RogerBW's Blog

The Cutout, Francine Mathews 17 June 2015

2001 espionage thriller. Caroline Carmichael, CIA intelligence analyst, thought she'd lost her husband in a plane bombing. Until he showed up in a photo of the people who had just kidnapped the Vice-President of the USA during a terrorist attack in Berlin.

Caroline Carmichael is trained in Operations, and works in the Counterterrorism Center, largely on the mid-air bombing of a passenger aircraft. Francine Mathews, on the other hand, "spent four years as an intelligence analyst for the CIA, where she was trained in Operations and served a brief stint in the Counterterrorism Center assisting the investigation into the 1988 bombing of Pan Am Flight 103". A little close to home, perhaps?

Certainly the priorities of the CIA, as presented here, are firmly rooted in American assumptions about the future of the world in the 1990s. There is a brief mention of Osama bin Laden (the book came out in October of 2001, oops), but a major concern here is a resurgent governmental fascist element in Germany and points east which is using the fear of Islamic takeover, and immigration in general, as a bogeyman to push through its authoritarian policies. Phew, good thing that could never happen in America. (Or Britain. I'm an equal-opportunity cynic.)

So it has to be read in the context of the times in which it was written; I do that with any book, as I think it's only fair to them. The writing is nonetheless laboured at times, feeling as though the author is trying just that bit too hard:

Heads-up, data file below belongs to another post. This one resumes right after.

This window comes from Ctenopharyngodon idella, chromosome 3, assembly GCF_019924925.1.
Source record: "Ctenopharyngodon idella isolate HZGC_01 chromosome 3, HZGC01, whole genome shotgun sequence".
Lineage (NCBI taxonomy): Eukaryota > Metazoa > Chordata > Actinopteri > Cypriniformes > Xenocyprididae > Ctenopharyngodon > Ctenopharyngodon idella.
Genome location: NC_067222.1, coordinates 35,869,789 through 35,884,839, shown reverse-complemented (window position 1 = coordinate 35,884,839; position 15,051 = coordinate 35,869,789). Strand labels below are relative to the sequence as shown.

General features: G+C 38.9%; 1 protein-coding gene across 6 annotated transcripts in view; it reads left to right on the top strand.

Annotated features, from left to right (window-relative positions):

The dirt walls of the tunnel were crudely carved and narrow. She crawled on her knees toward an uncertain end, a passage that could be blocked, a possible cave-in. She had no flashlight; the first law of infiltration is never tell them you're coming. The dark was so profound that Caroline was disoriented; for a time she had no idea whether the passage was in fact rising or whether she was falling with infinite slowness toward the center of the earth. She closed her eyes and crawled on.

and one particular point of the plot screams out an obvious connection between two nasty people some half the book before anyone notices its significance. And I really can't see any German leader, violently anti-immigrant or not, naming his personal bully squad the Volks(s)turm.

But the geopolitics are really background: has Caroline's husband Eric really turned his coat and joined the "30 April" terrorist group? And how will it be possible to find out? Caroline has to go into the field, in Berlin and Budapest, and juggle the Agency's internal politics, her own uncertainty about Eric's loyalties, and the extremely dangerous people among whom they're operating. And the site of an Ustašhe death camp, forgotten for more than half a century, may be disturbingly relevant.

Unsurprisingly, it's the intelligence analysis that works best. A politician does something obstructive: well, OK, that particular plan can't be used any more, but why did he suddenly turn obstructive, and who has burned political capital in getting him to take this attitude? And why? That's good stuff, and I could have used more of it, and less running around exotic cities. The leader of 30 April is more of a James Bond-style cackling supervillain than I really like to see in a book that's trying to be serious.

A mildly enjoyable book should it come your way, but certainly not worth seeking out. Followed by Blown; the ending here leaves plenty unresolved.

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